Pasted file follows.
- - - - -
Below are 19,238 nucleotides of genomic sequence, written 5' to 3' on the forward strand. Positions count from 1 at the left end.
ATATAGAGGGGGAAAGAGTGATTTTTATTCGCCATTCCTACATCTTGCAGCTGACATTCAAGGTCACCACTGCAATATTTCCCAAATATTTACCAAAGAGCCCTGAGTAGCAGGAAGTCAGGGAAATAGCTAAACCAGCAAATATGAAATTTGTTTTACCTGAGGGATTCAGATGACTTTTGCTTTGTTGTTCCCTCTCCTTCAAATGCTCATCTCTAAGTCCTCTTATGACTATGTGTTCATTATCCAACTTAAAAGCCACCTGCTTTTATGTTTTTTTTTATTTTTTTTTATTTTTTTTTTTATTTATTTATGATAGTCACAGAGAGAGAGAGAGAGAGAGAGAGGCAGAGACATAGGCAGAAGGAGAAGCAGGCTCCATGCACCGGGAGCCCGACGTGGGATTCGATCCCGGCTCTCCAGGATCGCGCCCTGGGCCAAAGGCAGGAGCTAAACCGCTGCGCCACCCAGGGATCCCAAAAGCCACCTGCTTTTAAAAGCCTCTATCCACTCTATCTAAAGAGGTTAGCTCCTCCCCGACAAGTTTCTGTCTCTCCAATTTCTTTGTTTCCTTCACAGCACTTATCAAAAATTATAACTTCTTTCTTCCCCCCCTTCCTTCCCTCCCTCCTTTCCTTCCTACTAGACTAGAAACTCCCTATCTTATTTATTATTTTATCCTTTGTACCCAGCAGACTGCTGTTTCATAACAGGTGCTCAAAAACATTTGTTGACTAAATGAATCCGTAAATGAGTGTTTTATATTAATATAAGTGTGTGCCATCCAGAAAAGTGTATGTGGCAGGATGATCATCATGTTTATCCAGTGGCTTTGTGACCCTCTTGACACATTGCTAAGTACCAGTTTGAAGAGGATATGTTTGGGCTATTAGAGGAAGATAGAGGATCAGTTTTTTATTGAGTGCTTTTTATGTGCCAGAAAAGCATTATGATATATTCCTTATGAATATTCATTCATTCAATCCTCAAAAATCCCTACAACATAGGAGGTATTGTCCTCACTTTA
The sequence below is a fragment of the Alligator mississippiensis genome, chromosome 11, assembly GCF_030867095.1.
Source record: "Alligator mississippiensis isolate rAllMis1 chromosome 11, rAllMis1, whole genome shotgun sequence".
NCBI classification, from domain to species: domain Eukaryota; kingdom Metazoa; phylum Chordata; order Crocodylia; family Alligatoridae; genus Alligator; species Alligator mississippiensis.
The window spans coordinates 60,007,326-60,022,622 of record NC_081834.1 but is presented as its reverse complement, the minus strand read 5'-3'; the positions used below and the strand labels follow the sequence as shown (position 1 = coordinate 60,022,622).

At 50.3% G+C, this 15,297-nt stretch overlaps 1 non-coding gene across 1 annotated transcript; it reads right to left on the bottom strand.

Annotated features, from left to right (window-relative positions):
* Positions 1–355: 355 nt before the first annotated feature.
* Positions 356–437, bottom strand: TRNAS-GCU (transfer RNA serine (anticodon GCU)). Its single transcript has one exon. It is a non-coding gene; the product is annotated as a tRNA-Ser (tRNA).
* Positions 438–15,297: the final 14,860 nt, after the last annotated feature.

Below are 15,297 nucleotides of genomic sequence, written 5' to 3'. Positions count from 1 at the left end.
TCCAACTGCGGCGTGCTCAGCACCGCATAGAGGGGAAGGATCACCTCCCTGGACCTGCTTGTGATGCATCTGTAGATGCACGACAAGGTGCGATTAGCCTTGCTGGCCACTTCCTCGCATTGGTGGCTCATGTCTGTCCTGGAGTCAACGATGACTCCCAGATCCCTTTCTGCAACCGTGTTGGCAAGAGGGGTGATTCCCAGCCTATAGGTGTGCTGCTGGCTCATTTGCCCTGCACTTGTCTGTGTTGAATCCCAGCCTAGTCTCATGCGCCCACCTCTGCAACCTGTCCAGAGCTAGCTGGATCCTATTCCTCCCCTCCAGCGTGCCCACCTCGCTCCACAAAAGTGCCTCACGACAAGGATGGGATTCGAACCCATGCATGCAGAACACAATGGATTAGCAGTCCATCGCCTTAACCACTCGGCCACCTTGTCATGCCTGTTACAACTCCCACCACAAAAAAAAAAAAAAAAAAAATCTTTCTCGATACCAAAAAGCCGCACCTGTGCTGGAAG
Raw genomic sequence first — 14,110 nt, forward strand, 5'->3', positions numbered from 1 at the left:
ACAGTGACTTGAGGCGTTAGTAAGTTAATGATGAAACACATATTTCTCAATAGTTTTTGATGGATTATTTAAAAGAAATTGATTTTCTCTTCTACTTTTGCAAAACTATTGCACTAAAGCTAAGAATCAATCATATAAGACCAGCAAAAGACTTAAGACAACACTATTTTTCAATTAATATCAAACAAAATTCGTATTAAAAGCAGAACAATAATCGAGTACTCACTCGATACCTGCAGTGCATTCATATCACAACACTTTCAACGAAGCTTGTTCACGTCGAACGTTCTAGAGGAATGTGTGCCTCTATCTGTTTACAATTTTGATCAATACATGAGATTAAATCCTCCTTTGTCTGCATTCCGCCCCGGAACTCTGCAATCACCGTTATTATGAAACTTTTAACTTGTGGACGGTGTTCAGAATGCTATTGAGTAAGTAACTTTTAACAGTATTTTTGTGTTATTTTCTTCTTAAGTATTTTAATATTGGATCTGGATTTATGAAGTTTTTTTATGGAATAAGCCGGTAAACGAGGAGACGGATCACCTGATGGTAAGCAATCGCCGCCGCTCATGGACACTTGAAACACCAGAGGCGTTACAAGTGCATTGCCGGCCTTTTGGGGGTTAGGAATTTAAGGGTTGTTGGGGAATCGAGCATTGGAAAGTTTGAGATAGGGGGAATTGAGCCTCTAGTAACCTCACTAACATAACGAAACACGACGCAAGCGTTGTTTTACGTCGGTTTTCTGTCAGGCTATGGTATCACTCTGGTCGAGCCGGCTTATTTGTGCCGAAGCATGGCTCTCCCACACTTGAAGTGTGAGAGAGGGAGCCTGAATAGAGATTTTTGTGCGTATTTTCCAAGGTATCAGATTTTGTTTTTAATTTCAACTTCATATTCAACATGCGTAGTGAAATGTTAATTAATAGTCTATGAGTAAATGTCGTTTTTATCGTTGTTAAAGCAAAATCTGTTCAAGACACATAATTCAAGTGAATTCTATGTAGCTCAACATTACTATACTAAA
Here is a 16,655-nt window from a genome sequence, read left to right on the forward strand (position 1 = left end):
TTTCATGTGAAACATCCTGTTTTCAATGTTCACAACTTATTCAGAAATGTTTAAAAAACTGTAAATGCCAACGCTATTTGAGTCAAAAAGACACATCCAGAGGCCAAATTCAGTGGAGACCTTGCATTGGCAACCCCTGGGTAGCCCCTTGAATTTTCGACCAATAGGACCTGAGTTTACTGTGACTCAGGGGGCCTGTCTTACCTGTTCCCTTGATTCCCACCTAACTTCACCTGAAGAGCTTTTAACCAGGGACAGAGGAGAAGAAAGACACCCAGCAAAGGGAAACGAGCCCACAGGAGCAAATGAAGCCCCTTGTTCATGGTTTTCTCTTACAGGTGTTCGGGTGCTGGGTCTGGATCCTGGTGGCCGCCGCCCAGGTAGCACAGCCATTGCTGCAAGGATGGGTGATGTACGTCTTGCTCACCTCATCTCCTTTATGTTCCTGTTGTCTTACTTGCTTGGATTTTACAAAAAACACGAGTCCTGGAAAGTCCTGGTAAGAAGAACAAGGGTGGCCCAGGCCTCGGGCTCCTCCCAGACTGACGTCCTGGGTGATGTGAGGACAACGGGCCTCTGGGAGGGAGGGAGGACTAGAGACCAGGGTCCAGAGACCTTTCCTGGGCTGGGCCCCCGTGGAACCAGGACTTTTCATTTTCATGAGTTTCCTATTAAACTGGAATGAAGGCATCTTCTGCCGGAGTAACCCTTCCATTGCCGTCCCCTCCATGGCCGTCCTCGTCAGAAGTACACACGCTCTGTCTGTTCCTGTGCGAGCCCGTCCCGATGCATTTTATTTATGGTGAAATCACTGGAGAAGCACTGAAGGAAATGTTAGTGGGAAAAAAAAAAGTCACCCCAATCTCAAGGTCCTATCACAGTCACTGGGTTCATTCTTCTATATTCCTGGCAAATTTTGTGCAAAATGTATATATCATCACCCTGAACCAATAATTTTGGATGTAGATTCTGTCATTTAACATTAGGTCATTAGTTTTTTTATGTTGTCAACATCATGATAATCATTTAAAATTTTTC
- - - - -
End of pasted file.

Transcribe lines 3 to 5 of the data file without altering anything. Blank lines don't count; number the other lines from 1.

The sequence below is a fragment of the Alligator mississippiensis genome, chromosome 11, assembly GCF_030867095.1.
Source record: "Alligator mississippiensis isolate rAllMis1 chromosome 11, rAllMis1, whole genome shotgun sequence".
NCBI classification, from domain to species: domain Eukaryota; kingdom Metazoa; phylum Chordata; order Crocodylia; family Alligatoridae; genus Alligator; species Alligator mississippiensis.